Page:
MPs are ‘clueless’ about the impact robots and new technology has on workers

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MPs are 'clueless' about the impact robots and new technology has on workers



MPs are “clueless” about the impact of robots and new technology on workers, the Government’s gig economy adviser has warned.
In a model of the workforce in 2035 Matthew Taylor says the rapid trend towards automation will trigger more inequality, put the workforce under “constant surveillance,” push down wages and deepen regional divisions across the UK.
Alamy Government adviser Matthew Taylor says MPs are ‘clueless’ about the impact of robots and technology
These will have a bigger impact on workers than simple job losses, he warns.
A survey of MPs by his RSA think tank found that less than half of them “feel they have the expertise to make sound judgements about tech policy”.
Only 15 per cent said MPs were doing enough to prepare workers for new technologies.
Mr Taylor’s report recommends a five-point “game plan” to help the workforce deal with new technology.
He calls for a pilot of Universal Basic Income to prepare for when many workers experience income “yo-yoing” – and also allow workers to take time out of work to care for elderly relatives.
Mr Taylor also recommends strengthening workers’ rights, calls for individual training ‘budgets’ for every citizens to ensure they update their skills and a new “consumer transaction charge” to be paid by customers in order to give workers access to benefits like sick or paternity pay.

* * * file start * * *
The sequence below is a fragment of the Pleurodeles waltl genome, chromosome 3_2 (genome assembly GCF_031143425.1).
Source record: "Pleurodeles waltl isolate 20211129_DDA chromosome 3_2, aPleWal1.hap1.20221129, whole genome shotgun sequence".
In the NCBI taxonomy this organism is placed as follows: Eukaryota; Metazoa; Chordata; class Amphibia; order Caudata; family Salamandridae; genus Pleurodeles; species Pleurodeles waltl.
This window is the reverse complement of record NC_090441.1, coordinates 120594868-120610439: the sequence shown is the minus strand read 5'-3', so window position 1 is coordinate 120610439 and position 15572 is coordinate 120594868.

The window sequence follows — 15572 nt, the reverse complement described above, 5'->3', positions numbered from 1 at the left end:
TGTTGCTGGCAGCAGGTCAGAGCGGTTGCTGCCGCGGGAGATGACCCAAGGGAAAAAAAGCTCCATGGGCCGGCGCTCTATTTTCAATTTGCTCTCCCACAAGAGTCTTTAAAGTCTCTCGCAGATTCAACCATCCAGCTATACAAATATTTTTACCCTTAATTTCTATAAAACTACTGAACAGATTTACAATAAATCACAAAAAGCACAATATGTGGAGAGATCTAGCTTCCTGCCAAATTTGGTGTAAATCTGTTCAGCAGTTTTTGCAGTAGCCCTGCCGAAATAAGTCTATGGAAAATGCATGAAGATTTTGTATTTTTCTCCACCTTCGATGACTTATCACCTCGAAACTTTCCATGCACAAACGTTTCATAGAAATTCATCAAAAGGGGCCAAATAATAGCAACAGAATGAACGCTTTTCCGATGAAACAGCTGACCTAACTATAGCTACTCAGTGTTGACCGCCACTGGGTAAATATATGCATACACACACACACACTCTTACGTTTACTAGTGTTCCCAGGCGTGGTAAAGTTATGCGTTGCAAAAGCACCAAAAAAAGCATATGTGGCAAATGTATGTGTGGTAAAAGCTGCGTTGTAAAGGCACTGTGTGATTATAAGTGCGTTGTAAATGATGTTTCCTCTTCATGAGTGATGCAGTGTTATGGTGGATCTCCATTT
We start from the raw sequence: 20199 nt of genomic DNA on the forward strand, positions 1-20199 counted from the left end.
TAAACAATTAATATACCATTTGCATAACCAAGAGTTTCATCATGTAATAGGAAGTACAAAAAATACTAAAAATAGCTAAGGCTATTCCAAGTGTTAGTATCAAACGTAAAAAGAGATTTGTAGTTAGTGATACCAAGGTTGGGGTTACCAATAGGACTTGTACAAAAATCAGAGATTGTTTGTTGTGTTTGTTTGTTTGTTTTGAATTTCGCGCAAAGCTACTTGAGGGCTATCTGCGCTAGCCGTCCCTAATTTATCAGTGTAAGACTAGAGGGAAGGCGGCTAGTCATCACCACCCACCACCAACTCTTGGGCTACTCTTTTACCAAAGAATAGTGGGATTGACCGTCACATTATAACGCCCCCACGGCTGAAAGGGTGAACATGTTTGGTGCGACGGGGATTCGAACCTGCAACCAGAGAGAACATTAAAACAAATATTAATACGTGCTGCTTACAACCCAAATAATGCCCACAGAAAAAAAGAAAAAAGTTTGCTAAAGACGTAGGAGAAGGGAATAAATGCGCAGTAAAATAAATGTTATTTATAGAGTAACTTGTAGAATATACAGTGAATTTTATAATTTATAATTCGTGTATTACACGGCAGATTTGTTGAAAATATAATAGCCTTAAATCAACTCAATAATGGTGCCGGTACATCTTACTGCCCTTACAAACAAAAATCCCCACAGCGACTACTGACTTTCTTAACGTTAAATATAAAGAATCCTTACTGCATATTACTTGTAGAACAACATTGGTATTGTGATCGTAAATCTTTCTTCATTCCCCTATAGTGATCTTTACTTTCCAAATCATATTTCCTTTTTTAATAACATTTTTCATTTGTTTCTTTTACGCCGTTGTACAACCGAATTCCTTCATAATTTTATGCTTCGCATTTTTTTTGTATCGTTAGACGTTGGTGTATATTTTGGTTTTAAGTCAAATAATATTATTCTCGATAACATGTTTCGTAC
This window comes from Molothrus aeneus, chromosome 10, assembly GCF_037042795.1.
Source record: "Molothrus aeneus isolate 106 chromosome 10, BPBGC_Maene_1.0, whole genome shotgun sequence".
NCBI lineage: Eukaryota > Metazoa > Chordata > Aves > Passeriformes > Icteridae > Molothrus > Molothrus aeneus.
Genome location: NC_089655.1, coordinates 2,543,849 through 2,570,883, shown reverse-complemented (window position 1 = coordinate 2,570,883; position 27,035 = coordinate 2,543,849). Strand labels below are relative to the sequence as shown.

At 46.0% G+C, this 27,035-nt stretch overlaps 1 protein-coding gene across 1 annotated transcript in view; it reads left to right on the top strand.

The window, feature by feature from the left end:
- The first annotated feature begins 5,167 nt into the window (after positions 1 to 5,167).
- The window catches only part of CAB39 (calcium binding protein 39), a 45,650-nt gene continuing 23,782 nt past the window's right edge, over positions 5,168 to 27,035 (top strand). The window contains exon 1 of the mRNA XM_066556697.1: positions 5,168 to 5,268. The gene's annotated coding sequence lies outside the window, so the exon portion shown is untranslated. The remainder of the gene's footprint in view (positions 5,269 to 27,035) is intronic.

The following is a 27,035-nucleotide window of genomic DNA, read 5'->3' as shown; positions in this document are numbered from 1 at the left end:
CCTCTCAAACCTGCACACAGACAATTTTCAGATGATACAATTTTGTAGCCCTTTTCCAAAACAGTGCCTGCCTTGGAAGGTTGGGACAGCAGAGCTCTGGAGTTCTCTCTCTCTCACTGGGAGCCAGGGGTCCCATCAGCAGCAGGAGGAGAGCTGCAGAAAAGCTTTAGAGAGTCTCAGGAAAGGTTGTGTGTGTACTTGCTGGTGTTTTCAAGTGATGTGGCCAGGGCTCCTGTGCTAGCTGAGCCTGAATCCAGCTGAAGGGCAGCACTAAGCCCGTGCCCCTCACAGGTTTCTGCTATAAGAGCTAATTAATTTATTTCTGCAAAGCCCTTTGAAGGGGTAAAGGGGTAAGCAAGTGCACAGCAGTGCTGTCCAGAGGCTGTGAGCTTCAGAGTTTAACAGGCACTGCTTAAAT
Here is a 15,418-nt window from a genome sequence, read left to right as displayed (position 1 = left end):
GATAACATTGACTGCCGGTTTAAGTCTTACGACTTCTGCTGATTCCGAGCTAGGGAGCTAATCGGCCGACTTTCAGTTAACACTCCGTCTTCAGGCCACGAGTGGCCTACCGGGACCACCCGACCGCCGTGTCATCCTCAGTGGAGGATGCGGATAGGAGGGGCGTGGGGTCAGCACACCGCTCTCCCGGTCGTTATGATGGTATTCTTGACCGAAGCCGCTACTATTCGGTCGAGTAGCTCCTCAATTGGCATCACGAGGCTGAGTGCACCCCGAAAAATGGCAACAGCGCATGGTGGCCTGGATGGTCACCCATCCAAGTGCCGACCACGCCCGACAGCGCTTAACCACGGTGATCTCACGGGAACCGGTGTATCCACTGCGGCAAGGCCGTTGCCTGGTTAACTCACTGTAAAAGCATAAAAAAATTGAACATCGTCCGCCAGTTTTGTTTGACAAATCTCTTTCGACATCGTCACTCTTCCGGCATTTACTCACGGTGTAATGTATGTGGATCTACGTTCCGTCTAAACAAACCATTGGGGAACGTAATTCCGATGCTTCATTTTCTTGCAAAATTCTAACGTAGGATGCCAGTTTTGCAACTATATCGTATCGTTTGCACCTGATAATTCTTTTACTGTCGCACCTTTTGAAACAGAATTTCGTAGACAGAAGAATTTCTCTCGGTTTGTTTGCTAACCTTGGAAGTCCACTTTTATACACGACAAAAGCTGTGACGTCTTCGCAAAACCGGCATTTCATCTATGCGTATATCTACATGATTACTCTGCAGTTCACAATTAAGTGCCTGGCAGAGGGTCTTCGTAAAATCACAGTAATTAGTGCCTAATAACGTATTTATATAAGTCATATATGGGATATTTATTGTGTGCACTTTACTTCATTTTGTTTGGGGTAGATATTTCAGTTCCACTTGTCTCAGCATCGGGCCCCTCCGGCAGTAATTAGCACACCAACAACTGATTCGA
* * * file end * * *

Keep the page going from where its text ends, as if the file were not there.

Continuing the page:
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And finally he calls for low-skilled jobs to become professional, which would “lend status to more job types and encourage career progression”.
Mr Taylor says: “Yet we do have choices. We can choose to establish a robust regulatory regime for technology and data rights. We can choose to create a tax system that shifts the burden onto those with the broadest shoulders.
We can choose to overhaul our education system so that we treat lifelong learning more seriously. And we can choose to create a competition policy that stands up to the power of large firms when they impinge on the wellbeing of workers.”
Matthew Taylor says the rapid trend towards automation will trigger more inequality and put the workforce under ‘constant surveillance.
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